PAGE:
- Advertisement -spot_img
HomeTipsKey Security Concerns for Co-working Spaces

Key Security Concerns for Co-working Spaces

- Advertisement -

Co-working spaces have grown in popularity in recent years, particularly in areas with expensive and insufficient office space. Statistics show that there will be about 41,975 coworking spaces worldwide by the end of 2024. Startups, independent contractors, and remote employees are now considering co-working spaces as an adaptable and cost-effective alternative to typical office facilities.

However, as the use of co-working spaces increases, some security must be considered. This article will outline the primary security concerns for co-working spaces and offer some practical suggestions for mitigating potential risks.

Physical Security Concerns

Physical security is a key concern in coworking spaces. 23% of employees report feeling unsafe at their workplace. Some of the key physical security concerns include:

1. Tailgating:

This refers to the act of an unauthorized person following an authorized person into the building without using their access credentials. Tailgating is a common problem in co-working spaces because the entrance door is usually controlled by an access control system that allows one person at a time. Coworking spaces should invest in an access control system that can spot attempts at tailgating in order to reduce the chance of it happening.

2. Lock Picking:

This relates to the procedure of picking a lock in order to enter a structure. Intruders frequently utilize lockpicking to enter co-working spaces without authorization. To mitigate the risk of lockpicking, co-working spaces should invest in high-quality locks and regularly maintain them.

3. Theft:

Co-working spaces attract people with valuable electronics such as laptops, tablets, and smartphones. As so many individuals enter and exit the facility, theft is a serious security risk in co-working spaces and can be hard to see. To mitigate the risk of theft, co-working spaces should invest in surveillance cameras and require everyone to sign in and out of the premises. Motion detectors and security cameras, such as ONVIF cameras, should be installed at the entrance and exit, in lobbies, walkways, common spaces, and parking lots. This will help identify any unusual behavior and discourage would-be thieves.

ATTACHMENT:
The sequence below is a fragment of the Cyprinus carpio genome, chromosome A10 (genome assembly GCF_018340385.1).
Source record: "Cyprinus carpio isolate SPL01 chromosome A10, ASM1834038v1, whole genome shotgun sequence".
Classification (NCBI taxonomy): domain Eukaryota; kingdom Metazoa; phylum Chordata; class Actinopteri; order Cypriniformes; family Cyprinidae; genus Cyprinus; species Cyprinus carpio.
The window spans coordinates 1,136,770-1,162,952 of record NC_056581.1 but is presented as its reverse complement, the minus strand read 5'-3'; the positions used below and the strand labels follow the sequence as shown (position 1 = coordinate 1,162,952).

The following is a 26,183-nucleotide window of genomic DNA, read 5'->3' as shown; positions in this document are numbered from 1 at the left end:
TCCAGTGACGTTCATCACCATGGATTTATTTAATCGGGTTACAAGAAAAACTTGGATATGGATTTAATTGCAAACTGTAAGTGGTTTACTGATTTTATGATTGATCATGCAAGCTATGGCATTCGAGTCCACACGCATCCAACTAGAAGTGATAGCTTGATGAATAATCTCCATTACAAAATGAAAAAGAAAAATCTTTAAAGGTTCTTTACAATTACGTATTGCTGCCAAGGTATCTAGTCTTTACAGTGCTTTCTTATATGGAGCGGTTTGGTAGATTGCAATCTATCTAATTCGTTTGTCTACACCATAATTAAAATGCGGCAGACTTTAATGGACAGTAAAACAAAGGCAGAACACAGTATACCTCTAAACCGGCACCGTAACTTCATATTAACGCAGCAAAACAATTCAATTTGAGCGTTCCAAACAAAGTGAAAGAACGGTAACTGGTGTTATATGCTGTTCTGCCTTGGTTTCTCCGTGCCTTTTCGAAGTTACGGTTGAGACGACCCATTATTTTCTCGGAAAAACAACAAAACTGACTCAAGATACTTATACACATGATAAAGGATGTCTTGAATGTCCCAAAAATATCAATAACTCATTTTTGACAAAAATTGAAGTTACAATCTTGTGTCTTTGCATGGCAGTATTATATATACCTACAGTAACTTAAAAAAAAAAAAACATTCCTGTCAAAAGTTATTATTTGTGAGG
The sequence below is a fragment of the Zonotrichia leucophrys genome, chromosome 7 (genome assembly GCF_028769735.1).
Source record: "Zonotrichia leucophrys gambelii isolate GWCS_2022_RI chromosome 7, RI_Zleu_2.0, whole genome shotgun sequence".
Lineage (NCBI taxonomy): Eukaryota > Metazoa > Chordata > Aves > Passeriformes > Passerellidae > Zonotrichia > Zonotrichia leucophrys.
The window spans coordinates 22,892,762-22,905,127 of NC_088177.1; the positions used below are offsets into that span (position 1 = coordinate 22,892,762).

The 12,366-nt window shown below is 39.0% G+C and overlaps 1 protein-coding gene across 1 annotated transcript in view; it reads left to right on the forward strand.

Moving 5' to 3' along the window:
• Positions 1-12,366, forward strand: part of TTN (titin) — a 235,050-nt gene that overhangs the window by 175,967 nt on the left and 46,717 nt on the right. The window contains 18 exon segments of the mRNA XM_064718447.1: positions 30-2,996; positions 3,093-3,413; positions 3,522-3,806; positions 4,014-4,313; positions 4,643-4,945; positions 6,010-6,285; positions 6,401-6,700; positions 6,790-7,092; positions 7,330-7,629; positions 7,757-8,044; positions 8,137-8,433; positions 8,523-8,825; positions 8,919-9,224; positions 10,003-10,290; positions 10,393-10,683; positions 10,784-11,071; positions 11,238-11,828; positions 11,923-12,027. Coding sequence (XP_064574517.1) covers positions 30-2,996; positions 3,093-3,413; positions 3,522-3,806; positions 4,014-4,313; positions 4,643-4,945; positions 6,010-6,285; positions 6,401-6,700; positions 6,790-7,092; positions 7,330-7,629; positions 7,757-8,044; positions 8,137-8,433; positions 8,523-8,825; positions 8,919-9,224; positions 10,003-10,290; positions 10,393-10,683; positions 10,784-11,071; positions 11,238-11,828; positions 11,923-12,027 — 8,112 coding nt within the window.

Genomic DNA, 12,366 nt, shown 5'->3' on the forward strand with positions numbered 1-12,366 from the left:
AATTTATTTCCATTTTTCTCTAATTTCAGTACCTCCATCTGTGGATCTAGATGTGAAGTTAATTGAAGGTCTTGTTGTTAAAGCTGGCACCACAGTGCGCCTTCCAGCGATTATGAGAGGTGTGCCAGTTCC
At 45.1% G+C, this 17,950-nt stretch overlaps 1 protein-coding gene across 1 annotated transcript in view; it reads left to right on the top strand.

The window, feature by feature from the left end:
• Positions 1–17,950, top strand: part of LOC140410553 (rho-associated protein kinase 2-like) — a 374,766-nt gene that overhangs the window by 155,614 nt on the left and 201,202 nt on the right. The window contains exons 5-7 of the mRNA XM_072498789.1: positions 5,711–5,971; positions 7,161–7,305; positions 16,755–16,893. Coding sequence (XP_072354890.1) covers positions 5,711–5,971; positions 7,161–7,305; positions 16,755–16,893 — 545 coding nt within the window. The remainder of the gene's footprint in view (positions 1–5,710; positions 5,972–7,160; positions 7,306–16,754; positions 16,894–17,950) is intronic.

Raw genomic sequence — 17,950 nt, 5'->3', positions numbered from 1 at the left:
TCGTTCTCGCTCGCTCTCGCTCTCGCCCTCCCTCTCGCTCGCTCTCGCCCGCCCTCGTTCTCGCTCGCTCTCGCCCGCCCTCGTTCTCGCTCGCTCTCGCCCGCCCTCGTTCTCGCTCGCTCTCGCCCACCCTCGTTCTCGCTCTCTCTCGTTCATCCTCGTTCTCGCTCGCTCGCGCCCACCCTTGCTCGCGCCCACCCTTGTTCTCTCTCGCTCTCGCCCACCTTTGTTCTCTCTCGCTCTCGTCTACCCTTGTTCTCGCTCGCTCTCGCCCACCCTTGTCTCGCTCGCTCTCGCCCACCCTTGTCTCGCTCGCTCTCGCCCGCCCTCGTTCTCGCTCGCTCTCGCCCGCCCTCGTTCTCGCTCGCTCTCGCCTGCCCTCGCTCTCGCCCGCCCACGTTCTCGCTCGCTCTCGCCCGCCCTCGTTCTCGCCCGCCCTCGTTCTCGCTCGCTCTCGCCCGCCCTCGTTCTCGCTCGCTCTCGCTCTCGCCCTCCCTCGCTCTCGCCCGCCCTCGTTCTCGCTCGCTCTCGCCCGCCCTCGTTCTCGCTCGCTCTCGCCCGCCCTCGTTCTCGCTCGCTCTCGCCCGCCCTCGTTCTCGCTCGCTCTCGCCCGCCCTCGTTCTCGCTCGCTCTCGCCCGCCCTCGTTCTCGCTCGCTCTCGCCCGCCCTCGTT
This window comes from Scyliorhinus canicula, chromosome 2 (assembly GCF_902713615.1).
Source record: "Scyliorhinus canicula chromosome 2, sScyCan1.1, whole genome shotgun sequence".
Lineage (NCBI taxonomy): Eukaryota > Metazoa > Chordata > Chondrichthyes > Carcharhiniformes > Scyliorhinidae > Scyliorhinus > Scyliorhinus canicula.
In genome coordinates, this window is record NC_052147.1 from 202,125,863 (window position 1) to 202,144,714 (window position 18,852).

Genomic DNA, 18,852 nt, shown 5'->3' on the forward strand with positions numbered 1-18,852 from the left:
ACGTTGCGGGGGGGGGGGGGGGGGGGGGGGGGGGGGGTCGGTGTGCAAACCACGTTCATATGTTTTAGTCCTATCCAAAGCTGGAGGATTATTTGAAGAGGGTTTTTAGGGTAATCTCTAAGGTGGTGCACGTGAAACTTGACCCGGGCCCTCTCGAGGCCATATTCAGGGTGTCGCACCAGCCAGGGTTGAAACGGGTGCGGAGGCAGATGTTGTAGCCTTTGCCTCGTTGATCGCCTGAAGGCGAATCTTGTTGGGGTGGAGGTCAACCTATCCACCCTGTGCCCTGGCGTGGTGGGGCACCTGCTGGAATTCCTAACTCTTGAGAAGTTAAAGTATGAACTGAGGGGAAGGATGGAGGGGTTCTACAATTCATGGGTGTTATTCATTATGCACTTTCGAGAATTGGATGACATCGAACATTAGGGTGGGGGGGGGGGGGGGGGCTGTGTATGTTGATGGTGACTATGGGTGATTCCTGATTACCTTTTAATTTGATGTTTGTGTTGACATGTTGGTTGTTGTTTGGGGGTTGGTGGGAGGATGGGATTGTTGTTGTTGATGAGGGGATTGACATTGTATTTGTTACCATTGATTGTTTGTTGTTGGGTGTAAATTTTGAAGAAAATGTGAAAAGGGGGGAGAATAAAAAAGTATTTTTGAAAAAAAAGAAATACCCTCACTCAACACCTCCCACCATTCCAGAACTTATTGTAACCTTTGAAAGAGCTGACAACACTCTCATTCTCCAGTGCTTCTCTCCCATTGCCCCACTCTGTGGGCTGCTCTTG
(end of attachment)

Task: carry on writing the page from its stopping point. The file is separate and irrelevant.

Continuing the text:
Cybersecurity Concerns

Cybersecurity concerns co-working spaces

Co-working spaces also pose significant cybersecurity concerns, given the prevalence of technology and the growing trend of remote work. With 80% of businesses storing critical data in the cloud, if there are no proper security measures, these could become vulnerable to attacks.

An alarming 422 million people were affected by 1,774 data breaches, or an average of 4.8 breaches per day in 2022 alone. In addition, data transmission over a network may be exposed to the risk of compromise or interception. Some of the key cybersecurity concerns include: